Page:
Short Film Promotion Scheme Awardee
Mikey began his directing career by ignoring the syllabus on his BA Special Effects course at University of the Arts London producing several technically experimental narrative animated shorts.
Following which he directed animation commissions for clients such as Virgin, Transgressive Records, Rough Trade, Ninja Tune and Universal Records before honing his skills with an MA in Direction for Animation at the Royal College of Art in 2010.
His latest film 'The Eagleman Stag' made its international premiere at this years Sundance Film Festival, going on to win the 2011 BAFTA for short animation, awards at South by Southwest, Clermont Ferrand and others, as well as an upcoming nomination for a Royal Television Society award this May. He is represented by Agile Films for his commercial broadcast work and is developing other long form projects with Warp Films for 2012.
Your connection to the British Council?
The British Council kindly supported my trip out to Sundance for the International Premiere of my latest short film 'The Eagleman Stag'. This was an amazing trip and really helped kick start the whole festival run for the film, currently set to screen at another 40+ festivals this year.
Your current projects?
Along side a smattering of commercial things I’m in the early stages of script development with Warp Films and Film 4 on my debut animated feature. It’s extremely exciting; I couldn’t imagine better people to be working with on this.
What/who originally turned you on to film?
As a kid, animation was just something I naturally gravitated towards. We couldn’t afford the necessary equipment to make actual films but I made tones of flick books and Plastercine models, so it wasn’t until much later I started making full films. I found it encompassed a lot of what would otherwise be disparate artistic practices, photography, performance, sculpting, writing and design. It was a way for me to package all these things that I loved into one succinct parcel. It’s like a Frankenstein’s monster of every other art form.
Career high so far?
I had a pretty mind blowing moment a couple of weeks back when I received a letter from the Minister for Culture thanking me for my contribution to British film. I thought it was a joke! But as dreadfully corny as it sounds, the most wonderful aspect of Eagleman’s success is being contacted by strangers who’ve seen the film and been moved by it in some way. Animation can easily be seen as something very superficial and silly, but it’s amazing that people have resonated and been effected by the film as much as they have. I think it’s a good sign for the changing attitude of what animation can be.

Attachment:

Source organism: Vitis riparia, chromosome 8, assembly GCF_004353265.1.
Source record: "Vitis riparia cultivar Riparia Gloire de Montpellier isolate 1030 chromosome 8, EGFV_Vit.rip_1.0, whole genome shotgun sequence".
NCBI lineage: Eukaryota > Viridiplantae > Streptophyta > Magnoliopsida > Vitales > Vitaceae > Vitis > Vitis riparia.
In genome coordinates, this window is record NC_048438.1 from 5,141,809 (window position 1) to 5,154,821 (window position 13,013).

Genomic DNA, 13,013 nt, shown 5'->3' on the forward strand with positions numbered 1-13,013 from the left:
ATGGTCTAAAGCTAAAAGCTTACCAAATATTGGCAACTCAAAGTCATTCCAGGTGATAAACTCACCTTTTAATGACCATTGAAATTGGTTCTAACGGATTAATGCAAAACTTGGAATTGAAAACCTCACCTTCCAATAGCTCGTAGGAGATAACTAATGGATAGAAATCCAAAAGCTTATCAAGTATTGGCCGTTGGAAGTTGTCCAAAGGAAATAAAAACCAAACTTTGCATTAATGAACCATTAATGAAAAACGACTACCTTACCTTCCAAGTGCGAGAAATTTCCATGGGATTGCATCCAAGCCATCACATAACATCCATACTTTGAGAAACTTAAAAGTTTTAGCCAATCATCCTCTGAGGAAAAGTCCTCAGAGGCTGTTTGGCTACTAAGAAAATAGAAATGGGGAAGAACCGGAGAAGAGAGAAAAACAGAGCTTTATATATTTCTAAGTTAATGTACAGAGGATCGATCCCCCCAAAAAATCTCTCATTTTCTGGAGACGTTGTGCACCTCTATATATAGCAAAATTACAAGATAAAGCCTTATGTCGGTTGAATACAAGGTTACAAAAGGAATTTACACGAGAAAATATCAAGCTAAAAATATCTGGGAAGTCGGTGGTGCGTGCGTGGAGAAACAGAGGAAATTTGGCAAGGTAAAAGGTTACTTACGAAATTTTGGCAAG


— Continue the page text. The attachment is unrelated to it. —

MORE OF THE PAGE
Your first job in the film industry?
I was very fortunate in that I was taken straight from my Wimbledon BA to work as a junior Director for a Soho animation studio. Although I was pretty naive about it all, thinking I could continue doing the sort of creative stuff I’d been doing on my degree in the commercial environment, it was a good learning curve and I wouldn’t change a thing.
If I knew then what I know now…
I’m not sure that what I know now is any better or wiser than what I knew then. There’s a great quote by Picasso about how the older we get the less we know. I used to know it word for word.
Favourite British film?
An animated short called 'Hillary' by Anthony Hodgson. It’s wonderfully dry, layered and strangely moving and definitely a strong reference for the narrative tone of Eagleman. Feature-wise, right now I’m very much into Richard Ayoade’s debut; 'Submarine'.
If you could have directed/been involved with any film ever made, which one would it be?
'The Nightmare Before Christmas' pretty much changed my life when I saw it as a child. Although recently I’ve sunk myself into lots of classic Film Noir, I guess anything from Orson Welles.
First film you remember seeing?
I only saw half of it, but it was Roald Dahl’s 'The Witches'. I saw it at the cinema with my mum and a friend and was very keen not to look like a wimp during all the scary bits. But my limits were breached when the Queen Witch pulls off her own face and her nose bursts out like a bald chicken wing. I ran out of the theatre crying and looked like a total wuss.
Favourite line or scene from a film?
This film is so packed full of incredible lines that it’s hard to pick one, but let’s go with Captain Renalt asking Rick why he left America in 'Casablanca' 'I’d like to think you killed a man. It’s the romantic in me.’
Favourite screen kiss?
Albert Finney and Jessica Lange in the bathtub in 'Big Fish'.
Favourite screen hero and/or villain?
Villains! Christopher Lloyd as judge Doom in 'Who Framed Roger Rabbit'. I also love Robin Williams as Walter Finch in 'Insomnia' or ‘The Nothing’ in 'The Never Ending Story' - best concept baddie ever!
Who would play you in the film about your life?
Adam Buxton. He just exudes goodness and would make me look much cooler and funnier than I am in real life.